Conde Nast, in its announcement, recognised that fashion models serve as role models for "many women," and the publisher wants to ensure that the models in its pages "are well cared for and educated in ways that will encourage and help them to take care of themselves, addressing as many of the pressing issues relating to ill-health in the industry as can realistically be tackled."

In addition to agreeing not to knowingly work with models under 16 or with eating disorders, the Vogue pact says the magazines will help "structure mentoring programs" for younger models and raise awareness of the problem of model health. The magazines said they would encourage healthy working conditions backstage and encourage designers "to consider the consequences of unrealistically small sample sizes of their clothing, which limits the range of women who can be photographed in their clothes, and encourages the use of extremely thin models."

Well, at least they are now admitting to their significant influence on society, which is an issue around which they've tiptoed in the past.

Is this a portent of real change in the fashion industry? Or is Conde Nast merely paying lip service to the issue of body image, and now, having made this very public gesture in order to give itself cover, will it merely continue using underweight models?

Will we be seeing more plus-size models in Vogue? And even if we do, will it matter -- that is, will those models be truly full-figured (U.S. size 16 and up), in which case this would be a genuine change for the better? Or will the models simply be faux-plus girls, and thus look identical to the usual waifs?

One wants to give this initiative the benefit of the doubt, but past disappointments warrant skepticism. We will simply have to wait and see.

Last edited by HSG : 9th May 2012 at 17:40. Reason: URL updatd
Meredith is offline   Reply With Quote
Old 15th May 2012   #2
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Join Date: January 2011
Posts: 155
Default Re: Vogue to use fuller-figured models?

Commendably, Tyra Banks has published an "open letter" to Vogue applauding the organization for its decision. To her credit, Tyra has more credibility on this issue than many people in the fashion industry go, given that she has at least attempted to include a few plus-size models in her America's Next Top Model program, and more significantly, that she crowned Whitney Thompson as the first plus-size winner of the show, in Cycle 10.

Tyra makes a good point as to why this is significant:

To models around the world, I want to celebrate Vogue’s recent groundbreaking announcement. The editors of Vogue’s 19 international editions have pledged to ban models from their pages who “appear to have an eating disorder,” to create healthy backstage working conditions, as well as several other revolutionary initiatives. This calls for a toast over some barbecue and burgers!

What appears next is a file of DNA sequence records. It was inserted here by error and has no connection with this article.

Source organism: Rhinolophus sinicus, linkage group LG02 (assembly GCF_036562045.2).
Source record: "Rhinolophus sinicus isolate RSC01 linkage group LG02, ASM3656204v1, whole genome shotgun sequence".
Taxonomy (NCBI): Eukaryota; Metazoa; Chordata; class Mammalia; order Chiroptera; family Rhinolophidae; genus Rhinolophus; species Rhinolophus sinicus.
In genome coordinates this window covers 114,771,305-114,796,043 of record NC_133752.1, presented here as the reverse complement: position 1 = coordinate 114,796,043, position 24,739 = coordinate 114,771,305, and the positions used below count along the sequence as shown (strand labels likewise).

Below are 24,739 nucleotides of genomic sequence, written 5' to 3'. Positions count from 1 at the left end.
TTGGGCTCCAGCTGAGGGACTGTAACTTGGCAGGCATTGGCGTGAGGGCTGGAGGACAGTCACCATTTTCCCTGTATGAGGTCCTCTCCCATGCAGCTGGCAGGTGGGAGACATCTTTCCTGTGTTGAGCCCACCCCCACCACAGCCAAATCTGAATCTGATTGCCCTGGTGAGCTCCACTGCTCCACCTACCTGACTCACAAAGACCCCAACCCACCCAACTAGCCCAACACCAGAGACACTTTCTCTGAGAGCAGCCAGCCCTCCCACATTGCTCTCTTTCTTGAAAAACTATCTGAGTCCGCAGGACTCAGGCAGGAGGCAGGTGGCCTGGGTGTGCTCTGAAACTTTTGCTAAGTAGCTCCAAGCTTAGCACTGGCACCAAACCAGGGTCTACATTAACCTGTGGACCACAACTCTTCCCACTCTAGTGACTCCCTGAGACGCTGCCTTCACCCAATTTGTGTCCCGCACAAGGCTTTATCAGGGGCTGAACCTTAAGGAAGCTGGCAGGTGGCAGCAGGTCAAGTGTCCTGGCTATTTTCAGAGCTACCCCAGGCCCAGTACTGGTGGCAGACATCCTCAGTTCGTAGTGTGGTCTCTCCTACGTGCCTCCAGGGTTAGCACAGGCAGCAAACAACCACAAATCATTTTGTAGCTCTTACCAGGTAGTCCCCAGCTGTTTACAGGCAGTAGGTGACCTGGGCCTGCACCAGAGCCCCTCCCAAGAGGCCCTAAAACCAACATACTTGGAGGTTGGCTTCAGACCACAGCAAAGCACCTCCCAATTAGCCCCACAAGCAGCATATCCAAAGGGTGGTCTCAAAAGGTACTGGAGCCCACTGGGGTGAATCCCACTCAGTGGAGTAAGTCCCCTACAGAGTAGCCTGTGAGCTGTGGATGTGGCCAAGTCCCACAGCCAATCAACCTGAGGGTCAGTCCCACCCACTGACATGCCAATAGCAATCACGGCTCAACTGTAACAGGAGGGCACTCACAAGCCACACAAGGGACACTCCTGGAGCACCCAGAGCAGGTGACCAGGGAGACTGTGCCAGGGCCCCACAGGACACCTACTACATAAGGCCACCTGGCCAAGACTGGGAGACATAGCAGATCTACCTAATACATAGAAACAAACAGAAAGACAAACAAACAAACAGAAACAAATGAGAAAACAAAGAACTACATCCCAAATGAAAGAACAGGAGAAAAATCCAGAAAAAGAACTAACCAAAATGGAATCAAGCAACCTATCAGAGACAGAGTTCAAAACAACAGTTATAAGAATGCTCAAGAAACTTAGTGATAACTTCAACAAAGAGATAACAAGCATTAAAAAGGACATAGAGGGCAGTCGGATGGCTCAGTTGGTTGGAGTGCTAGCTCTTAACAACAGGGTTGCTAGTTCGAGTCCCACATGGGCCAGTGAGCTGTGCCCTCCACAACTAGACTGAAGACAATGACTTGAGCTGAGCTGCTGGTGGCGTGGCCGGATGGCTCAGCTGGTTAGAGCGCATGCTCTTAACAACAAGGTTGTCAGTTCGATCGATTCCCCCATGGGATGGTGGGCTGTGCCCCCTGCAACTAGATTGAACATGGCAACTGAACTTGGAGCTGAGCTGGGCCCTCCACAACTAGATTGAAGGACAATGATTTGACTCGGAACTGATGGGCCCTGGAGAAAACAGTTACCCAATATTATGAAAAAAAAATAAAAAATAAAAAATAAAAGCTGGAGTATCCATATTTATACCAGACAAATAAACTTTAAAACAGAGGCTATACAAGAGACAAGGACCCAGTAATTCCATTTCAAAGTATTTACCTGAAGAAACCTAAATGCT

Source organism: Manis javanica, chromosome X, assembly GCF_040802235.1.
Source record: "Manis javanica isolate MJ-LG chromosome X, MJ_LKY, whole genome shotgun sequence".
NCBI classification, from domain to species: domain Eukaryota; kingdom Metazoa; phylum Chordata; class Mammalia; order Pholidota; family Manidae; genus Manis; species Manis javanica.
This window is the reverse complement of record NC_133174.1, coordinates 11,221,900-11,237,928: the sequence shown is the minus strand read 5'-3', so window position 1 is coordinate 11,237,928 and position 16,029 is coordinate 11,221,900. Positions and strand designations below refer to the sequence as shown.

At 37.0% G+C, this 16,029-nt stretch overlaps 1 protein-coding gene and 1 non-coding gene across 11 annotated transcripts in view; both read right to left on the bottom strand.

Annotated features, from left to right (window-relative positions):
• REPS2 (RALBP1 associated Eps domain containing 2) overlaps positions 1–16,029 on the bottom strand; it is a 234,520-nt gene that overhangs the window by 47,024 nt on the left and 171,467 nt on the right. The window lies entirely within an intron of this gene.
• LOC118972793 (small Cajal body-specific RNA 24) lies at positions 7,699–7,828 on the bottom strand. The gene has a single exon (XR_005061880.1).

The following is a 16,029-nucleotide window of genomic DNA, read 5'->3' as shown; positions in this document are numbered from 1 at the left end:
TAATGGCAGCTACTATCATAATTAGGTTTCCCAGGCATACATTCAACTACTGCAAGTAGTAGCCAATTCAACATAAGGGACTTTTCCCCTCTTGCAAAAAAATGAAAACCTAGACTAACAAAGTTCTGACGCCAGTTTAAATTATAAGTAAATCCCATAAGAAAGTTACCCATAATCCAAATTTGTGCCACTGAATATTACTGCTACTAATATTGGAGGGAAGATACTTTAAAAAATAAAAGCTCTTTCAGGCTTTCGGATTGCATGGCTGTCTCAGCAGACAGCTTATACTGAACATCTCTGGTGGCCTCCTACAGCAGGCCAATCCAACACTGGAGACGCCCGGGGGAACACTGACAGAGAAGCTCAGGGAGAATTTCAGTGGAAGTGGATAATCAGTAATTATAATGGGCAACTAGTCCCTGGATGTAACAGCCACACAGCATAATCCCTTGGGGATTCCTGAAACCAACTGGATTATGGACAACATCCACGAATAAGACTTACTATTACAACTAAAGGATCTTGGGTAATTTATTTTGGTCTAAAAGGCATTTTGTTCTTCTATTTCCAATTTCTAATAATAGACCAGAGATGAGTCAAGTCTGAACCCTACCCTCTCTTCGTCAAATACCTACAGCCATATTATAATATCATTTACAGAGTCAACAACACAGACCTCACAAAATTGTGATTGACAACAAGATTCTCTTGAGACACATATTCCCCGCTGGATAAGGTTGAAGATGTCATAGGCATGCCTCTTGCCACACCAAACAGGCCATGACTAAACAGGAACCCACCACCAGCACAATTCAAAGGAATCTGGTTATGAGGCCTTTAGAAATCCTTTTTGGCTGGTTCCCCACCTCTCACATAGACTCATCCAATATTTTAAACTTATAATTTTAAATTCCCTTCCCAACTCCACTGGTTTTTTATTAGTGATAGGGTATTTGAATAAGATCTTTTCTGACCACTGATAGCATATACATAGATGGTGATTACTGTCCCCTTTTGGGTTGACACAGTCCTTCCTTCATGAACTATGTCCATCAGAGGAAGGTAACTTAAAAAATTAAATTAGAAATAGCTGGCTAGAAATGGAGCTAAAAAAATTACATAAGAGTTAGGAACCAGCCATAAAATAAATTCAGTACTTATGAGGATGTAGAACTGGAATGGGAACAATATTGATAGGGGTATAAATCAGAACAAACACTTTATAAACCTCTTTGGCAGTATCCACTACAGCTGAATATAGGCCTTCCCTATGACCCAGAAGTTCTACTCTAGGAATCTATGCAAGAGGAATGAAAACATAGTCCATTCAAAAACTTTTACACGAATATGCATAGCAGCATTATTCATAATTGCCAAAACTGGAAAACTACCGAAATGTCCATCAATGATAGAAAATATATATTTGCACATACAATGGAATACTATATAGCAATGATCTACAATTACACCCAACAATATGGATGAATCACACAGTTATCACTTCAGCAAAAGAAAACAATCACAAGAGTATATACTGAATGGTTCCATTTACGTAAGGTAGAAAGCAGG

When I started modeling, I used to see models who seemed unhealthy backstage at fashion shows. They appeared to be abusing their bodies to maintain a certain weight. These girls were booked over and over again for countless fashion shows and photo shoots. I’m sure many of you today have witnessed this, or even live it. Now, real progress is finally on the horizon. Vogue is stepping up, doing the right thing, and protecting that girl.

Tyra goes on to explain how the fashion industry has much gotten worse, on the issue of size, since the time that she was modelling.

I'd like to hope that this Vogue move will push it back in a more positive direction, but like others, I'm very skeptical until I see some actual change. In the meantime, Tyra's letter shines a spotlight on this so-called commitment by the magazine, which will (one would hope) make it harder for Vogue to weasel out of it, if it should choose to try to do so.
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Old 18th May 2012   #3
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Join Date: October 2010
Posts: 133
Default Re: Vogue to use fuller-figured models?

Tyra Banks was on Good Morning America yesterday, speaking on this very issue. Her comments are well worth considering.

It's wonderful that she is bringing this matter to public attention. As Pamela said, it will help hold Vogue's feet to the fire and possibly compel them to actually make some changes in their anorexia-causing booking policies.
Shelley is offline   Reply With Quote